A few weeks ago an acquaintance of mine received notice that the Osborne Village apartment building where she has lived with her partner and two children for the past 5 years, will be registered under Manitoba’s Condominium Act. If and when they proceed with converting the rental units to condominiums, tenants will be given 5 months notice to find alternative accommodations. She tells me she may as well be given a day’s notice because there are simply no 3 bedroom rental units available at a rate that her family can afford. While she likes the apartment, she has no desire to purchase it and even if she had, she couldn’t afford to.
The rapid increase in condominium conversions is noticeable across Winnipeg, and particularly so in highly populated areas such as Osborne Village, Corydon Village and along Grant Ave. It is becoming a serious problem for renters.
Winnipeg’s rental vacancy rate is 1 percent. This is far below the 3 percent rate, which is considered to be a healthy private rental market rate.
Condo conversions are contributing to the shrinking rental market. Between 1992 and 2009, 5,473 rental units were converted into condominiums. During that same period, we saw a decline in the private rental stock from a total of 57,279 units to 53,154, a net loss of 4,125 units.
In spite of claims that there is a significant demand for condominiums, the actual new construction of condominiums (as opposed to conversion of existing apartments buildings) has slowed in recent years. Canada Mortgage and Housing Corporation (CMHC) reported an average of 600 new units per year in 2007 and 2008. That number dropped to 27 in 2009. CMHC attributes the decrease to the recession, however the recession clearly hasn’t affected conversions. 306 units were converted in 2009 compared with 83 in 2009, even though those units were in high demand as rental units.
While there are many factors contributing to housing market activities, the current rise in condo conversions raises some important questions. Is there really a demand for converted units? If so, who are the buyers? Are converted units owner occupied or are they rented out by new owners at much higher rates? And how are renters being protected? Where do they go?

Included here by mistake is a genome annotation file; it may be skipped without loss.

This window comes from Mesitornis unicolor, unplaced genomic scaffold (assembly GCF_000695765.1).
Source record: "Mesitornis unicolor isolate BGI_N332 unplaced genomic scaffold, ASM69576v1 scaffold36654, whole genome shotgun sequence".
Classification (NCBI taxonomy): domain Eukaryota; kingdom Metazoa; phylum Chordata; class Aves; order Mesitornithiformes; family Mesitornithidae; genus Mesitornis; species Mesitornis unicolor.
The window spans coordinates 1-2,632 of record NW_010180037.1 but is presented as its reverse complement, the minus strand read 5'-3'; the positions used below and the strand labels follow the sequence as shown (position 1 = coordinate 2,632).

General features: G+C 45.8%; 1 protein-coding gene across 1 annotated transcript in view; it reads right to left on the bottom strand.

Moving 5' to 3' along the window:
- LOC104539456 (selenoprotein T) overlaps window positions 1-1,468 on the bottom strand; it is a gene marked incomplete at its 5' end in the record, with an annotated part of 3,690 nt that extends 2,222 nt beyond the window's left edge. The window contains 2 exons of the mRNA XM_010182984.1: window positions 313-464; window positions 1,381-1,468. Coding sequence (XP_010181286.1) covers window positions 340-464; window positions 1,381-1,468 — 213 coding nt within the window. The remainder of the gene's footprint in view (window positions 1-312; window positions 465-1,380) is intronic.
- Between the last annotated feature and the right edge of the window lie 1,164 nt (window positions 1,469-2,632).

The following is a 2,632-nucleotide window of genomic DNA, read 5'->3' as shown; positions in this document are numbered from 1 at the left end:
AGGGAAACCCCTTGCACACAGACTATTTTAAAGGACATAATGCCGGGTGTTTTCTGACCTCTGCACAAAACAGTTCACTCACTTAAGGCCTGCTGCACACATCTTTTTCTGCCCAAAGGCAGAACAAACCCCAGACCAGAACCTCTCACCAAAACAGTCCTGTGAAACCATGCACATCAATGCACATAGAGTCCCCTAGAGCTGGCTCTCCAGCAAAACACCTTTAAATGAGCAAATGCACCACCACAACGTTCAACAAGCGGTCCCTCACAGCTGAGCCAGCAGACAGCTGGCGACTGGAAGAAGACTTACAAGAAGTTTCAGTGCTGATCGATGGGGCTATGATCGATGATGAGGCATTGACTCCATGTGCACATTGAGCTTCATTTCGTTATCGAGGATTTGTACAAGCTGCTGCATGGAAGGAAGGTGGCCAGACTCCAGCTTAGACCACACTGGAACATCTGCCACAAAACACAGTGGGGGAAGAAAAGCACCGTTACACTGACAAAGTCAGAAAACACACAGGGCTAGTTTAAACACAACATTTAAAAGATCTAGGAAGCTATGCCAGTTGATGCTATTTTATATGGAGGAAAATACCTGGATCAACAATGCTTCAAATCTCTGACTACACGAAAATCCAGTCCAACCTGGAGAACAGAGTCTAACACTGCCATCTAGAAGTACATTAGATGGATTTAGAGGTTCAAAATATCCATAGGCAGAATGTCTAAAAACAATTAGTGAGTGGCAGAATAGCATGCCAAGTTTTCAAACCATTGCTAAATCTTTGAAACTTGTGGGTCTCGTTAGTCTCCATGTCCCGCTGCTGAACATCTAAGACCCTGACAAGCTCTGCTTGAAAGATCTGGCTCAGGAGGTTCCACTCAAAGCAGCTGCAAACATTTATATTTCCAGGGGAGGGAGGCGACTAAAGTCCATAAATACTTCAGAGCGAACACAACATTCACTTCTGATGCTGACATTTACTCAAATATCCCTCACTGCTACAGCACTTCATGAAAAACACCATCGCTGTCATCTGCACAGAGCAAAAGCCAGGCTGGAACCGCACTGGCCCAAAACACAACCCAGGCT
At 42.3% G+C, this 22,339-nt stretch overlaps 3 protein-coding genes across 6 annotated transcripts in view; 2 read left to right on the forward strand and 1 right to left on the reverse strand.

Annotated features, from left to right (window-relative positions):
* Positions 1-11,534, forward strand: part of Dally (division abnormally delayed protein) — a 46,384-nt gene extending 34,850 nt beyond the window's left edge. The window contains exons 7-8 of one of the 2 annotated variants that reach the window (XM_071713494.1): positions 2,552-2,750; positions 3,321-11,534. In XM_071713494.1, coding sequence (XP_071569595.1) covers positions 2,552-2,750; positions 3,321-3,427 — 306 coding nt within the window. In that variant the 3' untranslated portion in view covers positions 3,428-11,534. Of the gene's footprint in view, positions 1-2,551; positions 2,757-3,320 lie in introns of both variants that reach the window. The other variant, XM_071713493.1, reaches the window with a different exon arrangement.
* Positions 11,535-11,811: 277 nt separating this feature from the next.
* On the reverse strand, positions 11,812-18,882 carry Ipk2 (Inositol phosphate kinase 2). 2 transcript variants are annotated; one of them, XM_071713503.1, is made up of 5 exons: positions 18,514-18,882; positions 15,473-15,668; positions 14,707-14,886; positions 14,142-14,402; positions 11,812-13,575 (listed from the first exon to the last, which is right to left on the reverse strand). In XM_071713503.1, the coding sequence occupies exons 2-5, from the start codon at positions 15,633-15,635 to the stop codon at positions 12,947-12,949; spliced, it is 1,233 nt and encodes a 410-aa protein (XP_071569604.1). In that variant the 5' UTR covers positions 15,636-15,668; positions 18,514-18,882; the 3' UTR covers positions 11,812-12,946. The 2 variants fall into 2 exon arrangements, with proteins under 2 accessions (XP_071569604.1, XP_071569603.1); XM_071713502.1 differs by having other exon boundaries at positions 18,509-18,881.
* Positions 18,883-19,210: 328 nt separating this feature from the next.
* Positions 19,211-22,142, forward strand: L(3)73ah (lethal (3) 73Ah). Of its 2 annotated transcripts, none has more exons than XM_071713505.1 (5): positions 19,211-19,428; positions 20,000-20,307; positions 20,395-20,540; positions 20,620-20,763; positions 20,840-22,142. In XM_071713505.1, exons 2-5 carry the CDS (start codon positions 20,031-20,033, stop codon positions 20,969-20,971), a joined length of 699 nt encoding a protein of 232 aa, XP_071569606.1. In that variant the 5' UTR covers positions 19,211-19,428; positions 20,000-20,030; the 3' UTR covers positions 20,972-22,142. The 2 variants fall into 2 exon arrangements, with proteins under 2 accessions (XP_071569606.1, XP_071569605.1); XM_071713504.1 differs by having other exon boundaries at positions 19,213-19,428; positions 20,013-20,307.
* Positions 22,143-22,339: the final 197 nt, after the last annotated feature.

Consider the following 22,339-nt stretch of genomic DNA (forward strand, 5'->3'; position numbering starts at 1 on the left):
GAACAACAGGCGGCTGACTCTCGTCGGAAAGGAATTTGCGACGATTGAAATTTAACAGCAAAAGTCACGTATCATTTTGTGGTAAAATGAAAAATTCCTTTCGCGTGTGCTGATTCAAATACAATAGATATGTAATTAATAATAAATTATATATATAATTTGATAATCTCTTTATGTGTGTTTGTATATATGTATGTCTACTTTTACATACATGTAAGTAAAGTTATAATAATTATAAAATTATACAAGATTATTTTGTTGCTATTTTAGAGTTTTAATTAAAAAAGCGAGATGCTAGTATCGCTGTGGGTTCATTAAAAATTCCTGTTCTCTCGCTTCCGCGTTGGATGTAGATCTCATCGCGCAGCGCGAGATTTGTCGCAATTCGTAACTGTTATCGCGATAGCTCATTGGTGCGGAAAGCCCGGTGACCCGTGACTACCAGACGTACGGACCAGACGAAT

CMHC predicts that “the rise in housing prices combined with limited supply in the resale market, persistently low rental vacancies and rising rents will result in an increase in demand for modestly priced apartments and row condominiums.” This is in part driving the conversion of apartments to condominiums. It is faster and cheaper to convert rather than to build from scratch, making conversion extremely profitable. Converting the rental stock when the vacancy rate is low is risk free for property owners because they are increasing the demand for the purchase of their units by removing them from an already depleted rental market.
The Role of City Government
On April 6th, the City’s Standing Policy Committee on Property and Development defeated a motion calling for a study of the impact of apartment- to-condominium conversion on affordable rental housing.
Councillor Russ Wyatt voted against the motion noting that condo-conversions create affordable home ownership options for families. Although the development of new condominium units or conversion of non-residential buildings can create an affordable option for some families, condo conversion in a tight rental market creates problems. Creating a supply of one type of tenure by reducing the supply of another limits options, and in some cases effectively forces families to purchase units that they may not want or cannot afford.
Condominiums have an important place in well-planned modern cities. But a healthy supply of rental housing must also be part of the mix.
Calming the Storm
Other cities have concluded that condo conversions need to be regulated. For example, the City of Regina, with a market generally comparable to Winnipeg’s, has regulated condo conversion since 1994. Apartments cannot be converted when rental vacancies are below 3%. More recently Regina has put a moratorium on all apartment to condo conversion while existing policy is under review.
Regulating condo conversions will not be popular with everyone and proponents will argue that anything standing in the way of the market is bad policy. But market-based arguments only apply when people have options. Homeownership is not always an option. Some will claim that rent controls create the shortage of rent supply and rent restrictions are the ultimate reason property owners are converting. Not so. Other cities like Regina do not have rent regulations and yet they have found it necessary to regulate condo-conversions.
Market regulation of rent and condo conversion is increasingly being considered in the mix of tools necessary to address rising rents and shrinking supply. A recent study released by the School of Public Policy at the University of Calgary suggests “second-generation rent control” (similar to those that we have here in Manitoba) and other regulatory measures, in addition to a mix of incentives in its package of affordable rental housing tools.
Those who are benefitting from the condo-conversion market will come up with other reasons not to regulate and they will lobby politicians to support their position. It is their right to do so. But the role of City Council and the province of Manitoba, who will ultimately have to amend legislation to enable the city to regulate, is to put policies in place that best serve the public. Regulating apartment to condo conversions is one such policy.
Shauna MacKinnon is the Director of Canadian Centre for Policy Alternatives Manitoba